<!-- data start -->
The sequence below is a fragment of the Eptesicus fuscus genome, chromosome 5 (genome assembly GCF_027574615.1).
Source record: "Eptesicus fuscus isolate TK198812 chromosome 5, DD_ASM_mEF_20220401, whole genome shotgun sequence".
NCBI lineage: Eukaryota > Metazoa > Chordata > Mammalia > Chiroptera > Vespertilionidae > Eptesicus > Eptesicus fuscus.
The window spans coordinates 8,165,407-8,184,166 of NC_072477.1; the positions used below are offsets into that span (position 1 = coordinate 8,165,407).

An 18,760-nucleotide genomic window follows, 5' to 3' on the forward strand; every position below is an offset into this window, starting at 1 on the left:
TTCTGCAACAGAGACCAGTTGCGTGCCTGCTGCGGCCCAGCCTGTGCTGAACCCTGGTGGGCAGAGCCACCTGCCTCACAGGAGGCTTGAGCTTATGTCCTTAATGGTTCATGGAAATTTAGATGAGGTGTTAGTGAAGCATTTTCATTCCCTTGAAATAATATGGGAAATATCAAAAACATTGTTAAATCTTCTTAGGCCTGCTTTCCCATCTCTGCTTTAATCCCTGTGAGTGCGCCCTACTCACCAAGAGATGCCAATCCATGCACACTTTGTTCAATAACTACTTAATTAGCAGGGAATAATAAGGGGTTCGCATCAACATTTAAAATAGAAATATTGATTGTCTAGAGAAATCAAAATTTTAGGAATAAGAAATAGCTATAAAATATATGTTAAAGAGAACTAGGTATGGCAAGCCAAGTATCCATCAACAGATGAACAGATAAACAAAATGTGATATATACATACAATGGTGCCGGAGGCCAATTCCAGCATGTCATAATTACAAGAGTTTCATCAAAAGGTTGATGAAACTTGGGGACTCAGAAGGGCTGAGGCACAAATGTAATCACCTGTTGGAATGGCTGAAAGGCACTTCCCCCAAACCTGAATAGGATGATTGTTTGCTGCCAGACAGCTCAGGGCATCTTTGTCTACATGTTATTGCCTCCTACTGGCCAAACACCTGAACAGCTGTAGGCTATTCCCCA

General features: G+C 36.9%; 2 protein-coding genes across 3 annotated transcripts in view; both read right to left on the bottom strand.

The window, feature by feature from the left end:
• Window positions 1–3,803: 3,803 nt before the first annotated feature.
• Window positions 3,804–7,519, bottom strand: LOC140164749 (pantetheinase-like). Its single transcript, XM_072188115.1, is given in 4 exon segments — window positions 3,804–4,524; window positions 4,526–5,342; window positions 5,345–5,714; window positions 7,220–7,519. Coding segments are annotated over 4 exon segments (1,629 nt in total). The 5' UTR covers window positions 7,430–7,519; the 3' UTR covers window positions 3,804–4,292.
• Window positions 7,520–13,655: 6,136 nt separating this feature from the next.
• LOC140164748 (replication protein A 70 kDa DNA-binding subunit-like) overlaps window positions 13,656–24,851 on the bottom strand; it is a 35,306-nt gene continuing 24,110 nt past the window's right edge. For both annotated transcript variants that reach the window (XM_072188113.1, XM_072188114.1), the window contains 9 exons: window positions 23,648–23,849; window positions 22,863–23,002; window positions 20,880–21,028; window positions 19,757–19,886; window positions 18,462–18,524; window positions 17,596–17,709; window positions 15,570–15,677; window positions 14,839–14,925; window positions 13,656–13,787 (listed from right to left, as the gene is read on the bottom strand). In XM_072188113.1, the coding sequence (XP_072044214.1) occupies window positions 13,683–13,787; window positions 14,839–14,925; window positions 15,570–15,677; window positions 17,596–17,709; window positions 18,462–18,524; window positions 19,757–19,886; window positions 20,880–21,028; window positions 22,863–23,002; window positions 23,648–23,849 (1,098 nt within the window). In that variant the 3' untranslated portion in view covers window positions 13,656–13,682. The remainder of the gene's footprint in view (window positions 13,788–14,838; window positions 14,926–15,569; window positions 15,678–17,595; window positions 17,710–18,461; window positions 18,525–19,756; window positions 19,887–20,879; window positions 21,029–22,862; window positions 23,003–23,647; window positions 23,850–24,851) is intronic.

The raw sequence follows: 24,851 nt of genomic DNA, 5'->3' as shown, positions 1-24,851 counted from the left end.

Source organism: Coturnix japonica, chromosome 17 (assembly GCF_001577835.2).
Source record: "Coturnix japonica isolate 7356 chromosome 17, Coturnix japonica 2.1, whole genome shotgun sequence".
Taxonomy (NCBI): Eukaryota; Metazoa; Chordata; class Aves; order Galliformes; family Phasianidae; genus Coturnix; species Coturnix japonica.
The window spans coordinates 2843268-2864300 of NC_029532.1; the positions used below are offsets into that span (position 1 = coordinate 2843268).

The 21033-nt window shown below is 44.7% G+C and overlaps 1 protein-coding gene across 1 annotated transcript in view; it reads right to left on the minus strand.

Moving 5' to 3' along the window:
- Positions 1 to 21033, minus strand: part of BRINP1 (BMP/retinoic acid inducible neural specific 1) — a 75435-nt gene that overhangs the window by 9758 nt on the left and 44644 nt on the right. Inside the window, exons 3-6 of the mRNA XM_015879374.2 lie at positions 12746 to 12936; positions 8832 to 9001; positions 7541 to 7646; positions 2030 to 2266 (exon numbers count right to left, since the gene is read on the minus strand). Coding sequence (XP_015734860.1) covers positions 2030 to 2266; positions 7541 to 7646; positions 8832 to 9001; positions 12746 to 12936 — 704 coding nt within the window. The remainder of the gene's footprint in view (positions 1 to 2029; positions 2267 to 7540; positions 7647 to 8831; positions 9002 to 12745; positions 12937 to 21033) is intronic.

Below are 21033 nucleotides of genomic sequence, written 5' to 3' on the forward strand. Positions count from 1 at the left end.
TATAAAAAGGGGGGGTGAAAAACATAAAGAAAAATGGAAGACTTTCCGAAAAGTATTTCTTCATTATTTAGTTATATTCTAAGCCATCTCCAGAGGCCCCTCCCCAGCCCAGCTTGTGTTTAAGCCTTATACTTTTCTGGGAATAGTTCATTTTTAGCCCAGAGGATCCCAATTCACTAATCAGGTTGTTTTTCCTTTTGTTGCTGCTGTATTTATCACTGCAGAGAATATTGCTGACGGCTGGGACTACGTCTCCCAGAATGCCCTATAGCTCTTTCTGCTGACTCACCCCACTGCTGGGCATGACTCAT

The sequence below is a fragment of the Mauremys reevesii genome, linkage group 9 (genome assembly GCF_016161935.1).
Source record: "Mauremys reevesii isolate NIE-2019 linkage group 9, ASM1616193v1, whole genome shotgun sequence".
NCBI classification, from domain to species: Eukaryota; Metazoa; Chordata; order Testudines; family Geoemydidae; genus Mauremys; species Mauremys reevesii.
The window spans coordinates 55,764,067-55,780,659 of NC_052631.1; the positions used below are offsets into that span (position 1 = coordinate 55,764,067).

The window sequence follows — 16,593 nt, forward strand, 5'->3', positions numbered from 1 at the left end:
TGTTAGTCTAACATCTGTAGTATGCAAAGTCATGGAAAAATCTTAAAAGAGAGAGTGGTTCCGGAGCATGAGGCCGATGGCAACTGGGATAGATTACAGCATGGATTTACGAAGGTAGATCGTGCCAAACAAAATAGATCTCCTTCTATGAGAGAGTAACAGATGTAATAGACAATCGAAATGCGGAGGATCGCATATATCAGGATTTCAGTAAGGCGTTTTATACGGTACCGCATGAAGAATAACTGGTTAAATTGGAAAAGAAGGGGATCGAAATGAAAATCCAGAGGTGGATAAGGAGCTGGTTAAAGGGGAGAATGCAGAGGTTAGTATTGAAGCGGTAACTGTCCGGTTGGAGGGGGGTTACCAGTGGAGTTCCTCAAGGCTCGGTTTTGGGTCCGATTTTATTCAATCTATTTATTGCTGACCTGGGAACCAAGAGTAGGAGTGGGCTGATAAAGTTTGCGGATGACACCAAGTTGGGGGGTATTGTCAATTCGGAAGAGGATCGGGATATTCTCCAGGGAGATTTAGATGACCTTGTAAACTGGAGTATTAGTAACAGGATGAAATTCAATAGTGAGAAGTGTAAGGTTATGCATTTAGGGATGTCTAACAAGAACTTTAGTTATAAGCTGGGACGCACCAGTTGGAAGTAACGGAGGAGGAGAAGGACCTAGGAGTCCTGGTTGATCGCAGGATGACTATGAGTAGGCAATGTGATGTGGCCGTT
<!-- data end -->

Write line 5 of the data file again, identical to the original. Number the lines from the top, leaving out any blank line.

An 18,760-nucleotide genomic window follows, 5' to 3' on the forward strand; every position below is an offset into this window, starting at 1 on the left: